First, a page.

The US-based cryptocurrency exchange – Coinbase – received approval from the Bermuda Monetary Authority to operate on the island. It also intends to establish an offshore derivatives marketplace in the region as soon as next week.
CEO Brian Armstong recently said his entity could relocate to other countries if the American watchdogs do not impose an appropriate regulatory framework on the digital asset sector.
Coinbase announced in a blog post that it had secured a Class F License under the Digital Asset Business Act from the Bermuda Monetary Authority (BMA). It also praised the island nation for being among the first financial hubs to pass “comprehensive” crypto regulation in 2018.
“Bermuda was chosen as one of our international hubs as the BMA is a highly respected and experienced financial regulator that is led by a world-class executive team and board of directors. The BMA is also a member of several international organizations and maintains close relationships with other regulatory agencies around the world,” the exchange explained.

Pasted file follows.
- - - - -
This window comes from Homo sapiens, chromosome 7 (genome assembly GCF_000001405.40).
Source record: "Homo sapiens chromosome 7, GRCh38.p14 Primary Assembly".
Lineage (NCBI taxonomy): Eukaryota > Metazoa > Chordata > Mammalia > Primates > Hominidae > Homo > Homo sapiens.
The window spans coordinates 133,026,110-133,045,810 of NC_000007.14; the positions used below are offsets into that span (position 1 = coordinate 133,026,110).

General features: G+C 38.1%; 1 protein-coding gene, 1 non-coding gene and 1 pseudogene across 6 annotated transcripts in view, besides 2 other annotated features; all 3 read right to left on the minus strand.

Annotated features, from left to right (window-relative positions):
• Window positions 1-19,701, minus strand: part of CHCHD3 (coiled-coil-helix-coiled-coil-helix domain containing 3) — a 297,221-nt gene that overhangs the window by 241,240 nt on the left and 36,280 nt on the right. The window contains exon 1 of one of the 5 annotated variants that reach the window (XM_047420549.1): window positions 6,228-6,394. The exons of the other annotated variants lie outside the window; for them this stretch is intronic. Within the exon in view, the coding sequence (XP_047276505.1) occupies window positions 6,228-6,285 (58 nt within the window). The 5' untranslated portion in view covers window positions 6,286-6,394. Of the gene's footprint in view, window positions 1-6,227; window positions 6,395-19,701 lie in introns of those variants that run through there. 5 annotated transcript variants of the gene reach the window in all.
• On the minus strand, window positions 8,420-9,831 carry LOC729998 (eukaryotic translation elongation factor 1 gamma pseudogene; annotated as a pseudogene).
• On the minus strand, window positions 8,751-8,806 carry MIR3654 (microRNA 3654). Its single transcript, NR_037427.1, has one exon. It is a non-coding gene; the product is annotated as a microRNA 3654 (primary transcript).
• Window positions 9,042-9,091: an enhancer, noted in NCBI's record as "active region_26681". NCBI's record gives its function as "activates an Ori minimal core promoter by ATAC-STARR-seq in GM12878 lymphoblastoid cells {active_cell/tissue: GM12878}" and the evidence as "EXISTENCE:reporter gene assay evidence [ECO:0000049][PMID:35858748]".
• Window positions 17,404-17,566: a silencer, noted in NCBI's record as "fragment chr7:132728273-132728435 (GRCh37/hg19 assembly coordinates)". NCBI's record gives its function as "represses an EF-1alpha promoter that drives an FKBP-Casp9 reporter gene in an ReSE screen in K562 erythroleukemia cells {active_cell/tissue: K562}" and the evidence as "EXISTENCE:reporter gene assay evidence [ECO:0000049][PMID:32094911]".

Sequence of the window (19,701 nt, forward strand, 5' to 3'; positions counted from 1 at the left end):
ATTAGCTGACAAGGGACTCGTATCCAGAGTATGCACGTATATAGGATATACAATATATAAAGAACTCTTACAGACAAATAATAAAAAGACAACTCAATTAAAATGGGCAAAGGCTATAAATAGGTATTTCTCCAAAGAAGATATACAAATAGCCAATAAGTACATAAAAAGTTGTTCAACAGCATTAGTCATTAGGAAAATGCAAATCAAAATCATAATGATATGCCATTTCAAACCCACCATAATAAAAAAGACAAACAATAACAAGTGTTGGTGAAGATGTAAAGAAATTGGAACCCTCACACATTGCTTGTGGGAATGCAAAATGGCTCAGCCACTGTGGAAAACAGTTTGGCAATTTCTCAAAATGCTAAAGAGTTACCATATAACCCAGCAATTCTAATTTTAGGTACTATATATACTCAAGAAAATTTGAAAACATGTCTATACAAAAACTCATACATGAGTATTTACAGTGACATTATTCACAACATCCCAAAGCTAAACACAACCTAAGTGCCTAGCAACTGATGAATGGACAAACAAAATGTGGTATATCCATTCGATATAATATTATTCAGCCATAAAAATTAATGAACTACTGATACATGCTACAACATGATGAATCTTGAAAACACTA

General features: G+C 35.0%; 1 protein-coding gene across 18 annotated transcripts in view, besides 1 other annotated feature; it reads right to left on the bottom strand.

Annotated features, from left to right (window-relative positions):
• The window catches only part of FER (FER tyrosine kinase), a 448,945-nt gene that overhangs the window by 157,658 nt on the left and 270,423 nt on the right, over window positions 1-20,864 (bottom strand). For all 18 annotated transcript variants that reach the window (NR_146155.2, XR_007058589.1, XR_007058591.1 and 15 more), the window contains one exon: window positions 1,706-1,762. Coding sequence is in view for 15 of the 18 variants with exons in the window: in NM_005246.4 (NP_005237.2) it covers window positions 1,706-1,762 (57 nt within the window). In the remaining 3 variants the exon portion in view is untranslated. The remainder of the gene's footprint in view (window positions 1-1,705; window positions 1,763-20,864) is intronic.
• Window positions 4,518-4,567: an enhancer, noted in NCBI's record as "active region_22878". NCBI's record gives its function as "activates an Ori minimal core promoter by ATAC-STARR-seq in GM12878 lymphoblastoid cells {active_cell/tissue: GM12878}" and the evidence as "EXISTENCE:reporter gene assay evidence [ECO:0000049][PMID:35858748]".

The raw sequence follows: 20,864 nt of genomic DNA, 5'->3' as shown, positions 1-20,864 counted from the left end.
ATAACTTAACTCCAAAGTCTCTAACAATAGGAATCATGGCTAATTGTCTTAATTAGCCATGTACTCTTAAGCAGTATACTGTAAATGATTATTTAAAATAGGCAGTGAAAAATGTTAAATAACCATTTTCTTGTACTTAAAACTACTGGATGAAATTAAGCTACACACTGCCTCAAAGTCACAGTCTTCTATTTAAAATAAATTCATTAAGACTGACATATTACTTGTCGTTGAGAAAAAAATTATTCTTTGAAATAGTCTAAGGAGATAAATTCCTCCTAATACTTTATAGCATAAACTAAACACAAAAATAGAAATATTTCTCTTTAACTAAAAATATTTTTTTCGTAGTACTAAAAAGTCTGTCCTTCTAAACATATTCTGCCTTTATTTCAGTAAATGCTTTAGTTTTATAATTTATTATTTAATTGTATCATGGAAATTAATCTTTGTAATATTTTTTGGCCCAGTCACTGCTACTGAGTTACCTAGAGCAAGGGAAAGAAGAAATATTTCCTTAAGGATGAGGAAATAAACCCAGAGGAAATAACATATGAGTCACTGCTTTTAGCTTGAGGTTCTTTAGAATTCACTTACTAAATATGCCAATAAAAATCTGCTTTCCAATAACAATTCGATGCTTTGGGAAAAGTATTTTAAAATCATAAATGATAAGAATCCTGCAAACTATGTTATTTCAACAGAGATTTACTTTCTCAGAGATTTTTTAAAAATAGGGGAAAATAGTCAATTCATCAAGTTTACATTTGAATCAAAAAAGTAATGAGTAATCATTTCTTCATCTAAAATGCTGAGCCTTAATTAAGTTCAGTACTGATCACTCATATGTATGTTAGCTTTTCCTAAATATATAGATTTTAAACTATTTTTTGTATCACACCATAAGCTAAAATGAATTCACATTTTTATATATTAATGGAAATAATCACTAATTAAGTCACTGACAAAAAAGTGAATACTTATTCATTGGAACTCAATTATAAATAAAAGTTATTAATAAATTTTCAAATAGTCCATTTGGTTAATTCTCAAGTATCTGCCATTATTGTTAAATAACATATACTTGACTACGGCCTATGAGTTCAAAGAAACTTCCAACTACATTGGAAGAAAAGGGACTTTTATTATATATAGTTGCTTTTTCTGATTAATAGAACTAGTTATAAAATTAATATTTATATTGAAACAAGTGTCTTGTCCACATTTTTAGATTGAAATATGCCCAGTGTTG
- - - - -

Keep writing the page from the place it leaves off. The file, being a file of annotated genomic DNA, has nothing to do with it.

According to a Fortune report, Coinbase might use the authorization to launch an offshore derivatives exchange in Bermuda in the following days.
The British Overseas Territory in the Atlantic Ocean is not the only destination the firm has set eyes on. It recently expanded into Brazil by integrating the local instant payment system “Pix.”
“First, we’ve made it simple for you to top up and withdraw money from your Coinbase account using Brazilian Real, thanks to our integration with Pix, a well-known instant payment platform created and managed by the Central Bank of Brazil,” the company announced last month.
Coinbase strengthened its presence in the Canadian market by hiring a new Country Director and collaborating with domestic policymakers and regulators. It also revealed plans to secure a license from the authorities of the United Arab Emirates (UAE).
The main reason for Coinbase’s international expansion seems to be the regulatory uncertainty that reigns in the USA. Earlier this week, CEO Armstrong urged the American authorities to enforce pertinent crypto rules to prevent the outflow of firms to other nations.
While highlighting his homeland as a potential key market for the digital asset sector, he hinted that his platform might move in the near future should the situation remains the same:
“Anything is on the table, including relocation or whatever is necessary.”
He recently praised the UK’s approach, claiming the authorities have realized the potential of the industry and started creating a welcoming regulatory environment. His words triggered rumors that Coinbase might set up headquarters in the Kingdom.
The post Securing US Alternatives: Coinbase Obtains a License in Bermuda appeared first on CryptoPotato.
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